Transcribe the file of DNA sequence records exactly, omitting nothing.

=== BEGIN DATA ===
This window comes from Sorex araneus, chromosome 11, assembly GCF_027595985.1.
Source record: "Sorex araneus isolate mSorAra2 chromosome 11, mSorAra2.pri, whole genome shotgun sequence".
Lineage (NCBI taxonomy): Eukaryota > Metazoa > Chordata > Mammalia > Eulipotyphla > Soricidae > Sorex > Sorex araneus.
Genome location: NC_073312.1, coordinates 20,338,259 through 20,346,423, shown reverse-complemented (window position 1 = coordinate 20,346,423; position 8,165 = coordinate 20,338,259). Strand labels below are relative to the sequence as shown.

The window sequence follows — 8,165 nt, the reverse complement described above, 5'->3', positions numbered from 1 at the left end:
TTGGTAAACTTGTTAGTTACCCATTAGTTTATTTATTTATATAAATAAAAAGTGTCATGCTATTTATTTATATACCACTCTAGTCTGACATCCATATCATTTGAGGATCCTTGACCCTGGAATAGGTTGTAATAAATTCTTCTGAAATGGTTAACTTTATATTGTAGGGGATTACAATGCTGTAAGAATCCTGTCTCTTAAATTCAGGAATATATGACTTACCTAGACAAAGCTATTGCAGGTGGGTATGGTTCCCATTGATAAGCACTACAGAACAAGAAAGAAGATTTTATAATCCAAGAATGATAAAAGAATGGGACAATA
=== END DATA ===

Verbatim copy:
This window comes from Sorex araneus, chromosome 11, assembly GCF_027595985.1.
Source record: "Sorex araneus isolate mSorAra2 chromosome 11, mSorAra2.pri, whole genome shotgun sequence".
Lineage (NCBI taxonomy): Eukaryota > Metazoa > Chordata > Mammalia > Eulipotyphla > Soricidae > Sorex > Sorex araneus.
Genome location: NC_073312.1, coordinates 20,338,259 through 20,346,423, shown reverse-complemented (window position 1 = coordinate 20,346,423; position 8,165 = coordinate 20,338,259). Strand labels below are relative to the sequence as shown.

The window sequence follows — 8,165 nt, the reverse complement described above, 5'->3', positions numbered from 1 at the left end:
TTGGTAAACTTGTTAGTTACCCATTAGTTTATTTATTTATATAAATAAAAAGTGTCATGCTATTTATTTATATACCACTCTAGTCTGACATCCATATCATTTGAGGATCCTTGACCCTGGAATAGGTTGTAATAAATTCTTCTGAAATGGTTAACTTTATATTGTAGGGGATTACAATGCTGTAAGAATCCTGTCTCTTAAATTCAGGAATATATGACTTACCTAGACAAAGCTATTGCAGGTGGGTATGGTTCCCATTGATAAGCACTACAGAACAAGAAAGAAGATTTTATAATCCAAGAATGATAAAAGAATGGGACAATA